California Attorney General Rob Bonta kicked off the State Council meeting on Saturday morning, March 19. After an introduction by CFT President Jeff Freitas who talked about Bonta’s commitment to going after people who use their power to harm others, demanding corporate accountability, and fighting for public education, Bonta came on stage.
He talked about how the encouragement and support of staff, coaches and teachers had made it possible for him to go to college and then to law school.
“I am a product of California public schools,” he said. “That has changed my life and opened doors for me.”
Bonta also said he appreciated the support of the CFT as an organization, as well as seeing personally the commitment of his two children’s public school teachers.
“You have met the moment,” he said. “You are going above and beyond.”
Bonta told stories about his parents, who he said didn’t just talk about advocating for racial and social justice, they showed him by working with the United Farm Workers. Bonta talked about how his father would get cassette tapes in the mail from a friend with recordings of a man in Alabama, talking about fairness and justice.
“My father would eagerly await the tapes and tear them open when they came,” Bonta said. “It was the voice of Martin Luther King, Jr., and he felt called by that voice.”
This led to his father taking a three-day Amtrak trip to join King in Selma to organize for civil rights.
Seeing his parents fight for workers made him dream of having the power to help, Bonta said. He mentioned some of the things he’s done as attorney general, such as suing Walmart for illegally dumping and winning a lawsuit against the online for-profit Ashford University so they have to pay $22 million for defrauding students. His office also won a suit against the student loan servicer Navient, resulting in restitution for borrowers and the cancellation of student loan debt.
After Bonta spoke, Freitas came on stage and said California is lucky to have leaders like him and talked about the attacks on educators and the banning of books in Florida, Idaho, Tennessee, and other states.
CFT will only increase its efforts to protect students and educators as a result of these attacks, Freitas said, adding that Senior Vice President Lacy Barnes was heading up the union’s Racial and Social Justice Task Force.
Freitas also talked about legislative efforts the CFT is sponsoring such as AB 2289, a tax on extreme wealth.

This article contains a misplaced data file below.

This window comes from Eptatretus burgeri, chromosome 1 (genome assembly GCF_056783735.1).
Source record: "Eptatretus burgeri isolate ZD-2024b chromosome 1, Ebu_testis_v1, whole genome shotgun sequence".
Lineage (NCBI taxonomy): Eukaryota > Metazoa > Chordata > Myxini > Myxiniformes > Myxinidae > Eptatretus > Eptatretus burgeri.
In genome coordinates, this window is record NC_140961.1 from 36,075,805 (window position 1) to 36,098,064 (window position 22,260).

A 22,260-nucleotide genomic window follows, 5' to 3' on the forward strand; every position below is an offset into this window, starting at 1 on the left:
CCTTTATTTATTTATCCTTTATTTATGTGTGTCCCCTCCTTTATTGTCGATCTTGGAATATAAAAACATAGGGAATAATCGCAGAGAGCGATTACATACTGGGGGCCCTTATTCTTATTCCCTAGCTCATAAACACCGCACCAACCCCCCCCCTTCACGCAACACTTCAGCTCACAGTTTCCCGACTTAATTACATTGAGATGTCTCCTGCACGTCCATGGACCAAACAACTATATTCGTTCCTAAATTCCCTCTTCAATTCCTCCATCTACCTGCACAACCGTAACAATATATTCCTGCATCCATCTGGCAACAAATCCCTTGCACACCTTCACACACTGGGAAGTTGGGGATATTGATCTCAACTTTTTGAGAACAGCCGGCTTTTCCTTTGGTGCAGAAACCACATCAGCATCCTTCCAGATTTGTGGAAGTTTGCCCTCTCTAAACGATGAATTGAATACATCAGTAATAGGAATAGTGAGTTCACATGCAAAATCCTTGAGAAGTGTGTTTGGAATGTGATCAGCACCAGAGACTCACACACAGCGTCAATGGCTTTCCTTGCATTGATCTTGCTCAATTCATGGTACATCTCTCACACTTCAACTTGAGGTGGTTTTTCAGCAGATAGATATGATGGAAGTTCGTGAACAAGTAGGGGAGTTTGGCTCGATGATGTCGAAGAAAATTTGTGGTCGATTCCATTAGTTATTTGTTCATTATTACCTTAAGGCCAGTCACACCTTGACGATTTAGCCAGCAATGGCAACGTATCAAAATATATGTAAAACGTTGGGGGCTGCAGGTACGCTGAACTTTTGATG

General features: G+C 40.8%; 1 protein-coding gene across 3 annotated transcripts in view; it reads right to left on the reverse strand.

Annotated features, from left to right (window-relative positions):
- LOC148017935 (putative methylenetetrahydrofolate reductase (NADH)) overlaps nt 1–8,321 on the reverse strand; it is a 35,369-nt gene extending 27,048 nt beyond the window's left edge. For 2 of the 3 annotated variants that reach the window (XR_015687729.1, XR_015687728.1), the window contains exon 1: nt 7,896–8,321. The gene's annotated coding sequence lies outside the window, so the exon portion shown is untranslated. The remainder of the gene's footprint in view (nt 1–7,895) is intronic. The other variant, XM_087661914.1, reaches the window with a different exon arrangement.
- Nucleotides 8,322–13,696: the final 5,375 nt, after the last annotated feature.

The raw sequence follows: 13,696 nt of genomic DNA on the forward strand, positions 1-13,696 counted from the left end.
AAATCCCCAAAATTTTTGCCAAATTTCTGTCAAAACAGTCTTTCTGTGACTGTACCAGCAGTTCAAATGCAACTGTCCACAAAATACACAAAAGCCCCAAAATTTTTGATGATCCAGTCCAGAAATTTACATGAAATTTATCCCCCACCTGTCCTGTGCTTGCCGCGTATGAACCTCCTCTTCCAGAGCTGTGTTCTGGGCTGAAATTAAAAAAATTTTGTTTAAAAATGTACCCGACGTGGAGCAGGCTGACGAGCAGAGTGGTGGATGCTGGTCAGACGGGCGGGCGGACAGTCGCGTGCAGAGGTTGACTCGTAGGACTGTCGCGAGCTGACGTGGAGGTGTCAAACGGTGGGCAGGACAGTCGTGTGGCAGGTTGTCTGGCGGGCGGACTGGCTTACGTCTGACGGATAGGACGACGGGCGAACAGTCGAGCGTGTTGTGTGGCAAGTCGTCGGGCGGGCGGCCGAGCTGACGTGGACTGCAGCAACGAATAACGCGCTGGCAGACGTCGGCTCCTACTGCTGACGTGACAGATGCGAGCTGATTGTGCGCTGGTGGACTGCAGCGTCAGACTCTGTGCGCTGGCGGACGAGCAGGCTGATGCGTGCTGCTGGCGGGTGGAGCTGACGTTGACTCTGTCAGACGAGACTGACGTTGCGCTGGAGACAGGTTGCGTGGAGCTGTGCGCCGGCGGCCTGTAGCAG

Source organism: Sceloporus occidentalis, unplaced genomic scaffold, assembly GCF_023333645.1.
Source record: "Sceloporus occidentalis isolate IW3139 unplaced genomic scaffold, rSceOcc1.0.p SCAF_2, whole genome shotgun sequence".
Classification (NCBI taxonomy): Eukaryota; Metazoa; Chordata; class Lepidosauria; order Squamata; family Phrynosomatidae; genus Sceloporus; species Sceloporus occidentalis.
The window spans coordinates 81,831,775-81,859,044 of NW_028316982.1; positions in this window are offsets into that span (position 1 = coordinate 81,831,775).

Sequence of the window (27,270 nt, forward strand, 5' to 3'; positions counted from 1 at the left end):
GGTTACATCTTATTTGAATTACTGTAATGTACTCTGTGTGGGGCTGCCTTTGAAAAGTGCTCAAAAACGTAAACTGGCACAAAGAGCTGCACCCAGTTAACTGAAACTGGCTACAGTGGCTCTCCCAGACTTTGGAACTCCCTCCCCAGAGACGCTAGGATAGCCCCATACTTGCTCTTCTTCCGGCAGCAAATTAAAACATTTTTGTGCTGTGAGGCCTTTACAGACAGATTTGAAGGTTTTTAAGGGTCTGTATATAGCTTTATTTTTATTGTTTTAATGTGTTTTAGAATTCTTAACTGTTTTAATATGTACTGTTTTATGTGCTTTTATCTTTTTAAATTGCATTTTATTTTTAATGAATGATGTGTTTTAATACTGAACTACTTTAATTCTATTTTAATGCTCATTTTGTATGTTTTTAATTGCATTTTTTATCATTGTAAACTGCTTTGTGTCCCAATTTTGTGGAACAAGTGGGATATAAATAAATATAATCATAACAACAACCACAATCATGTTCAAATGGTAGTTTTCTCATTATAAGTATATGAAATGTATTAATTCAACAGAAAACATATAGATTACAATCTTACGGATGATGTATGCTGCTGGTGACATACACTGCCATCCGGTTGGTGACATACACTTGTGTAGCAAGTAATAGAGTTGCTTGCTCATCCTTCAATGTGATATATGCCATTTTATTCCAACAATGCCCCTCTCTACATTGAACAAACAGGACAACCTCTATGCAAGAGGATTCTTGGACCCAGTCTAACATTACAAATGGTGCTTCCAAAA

Inequity has only grown during the pandemic, Freitas said, with the number of billionaires in the state climbing from 154 in March 2020 to 189 now, a 20% increase.
A major priority for the CFT is healthcare for part-timers in community colleges, Freitas said, and to fund it, Governor Newsom recently proposed $200 million in the state budget. In previous years, that number has been less than half a million, so it’s a staggering increase. (Learn more about our campaign)
The State Council delegates also passed six resolutions, most of them unanimously, with members rising in support of the resolutions.
John Govsky, CFT vice president and member of the Cabrillo Federation of Teachers, moved to pass a resolution to develop a plan to end the two-tier system in community colleges, something that’s been talked about for the last 20 years, he said.
“Essentially, for decades in the community colleges, we’ve had a caste system for faculty,” he said. “We have never really said, ‘What do we want our community colleges to look like?,’ so we need to do that and then figure out how to get there.”
Steve McDougall, CFT vice president from the Salinas Valley Federation of Teachers, moved a resolution in support of educator recruitment and retention, seen as vital with the current shortages of all education employees. It calls for new incentives for college students to complete teacher credentialing programs and for a college loan forgiveness program for those students. It also seeks higher minimum salaries for beginning certificated employees, a living hourly wage for paraprofessionals, and expansion of para career ladders.
Tobin Keller, an art teacher from the Cabrillo Federation, moved a resolution critical for higher education to end restrictions on students in community colleges taking a class again. CFT passed a similar resolution several years ago but Tobin said it needs to be updated and refreshed. Joanne Waddell, CFT vice president from the Los Angeles College Faculty Guild, joined on Zoom to say that classes like art, music, theater, and journalism “put and keep the community in community colleges.” She added that some classes can’t be mastered in a single semester and the restrictions was one of the reasons for declining enrollment in community colleges.
Kelly Mayhew, from San Diego’s AFT Guild, Local 1931, rose to support a resolution for not only divesting AFT members’ retirement funds from fossil fuels, but reinvesting them in projects to benefit displaced workers.
“This is a moral issue,” she said. “Our planet is facing a cliff.”
Another resolution dealing with the climate called for implementing a carbon fee to reduce greenhouse gas admissions. Doug Orr from the Retiree Chapter of the San Francisco Community College Federation rose to speak in support. Orr said he got his doctorate in economics partly to work on environmental issues through that lens.
“If the price of polluting the environment is free, then we’re going to do it,” he said. “If there’s a price on carbon, we’ll use less of it.”
The last resolution called for putting a cap on special education caseloads, which are currently at 28. (See related story)
Ingrid Gunnell, AFT Local 1021, rose to support it. “As a K-12 teacher, all of us are special ed teachers,” she said. “The special ed situation is dire. Caseload caps are very important.”
— By Emily Wilson, CFT Reporter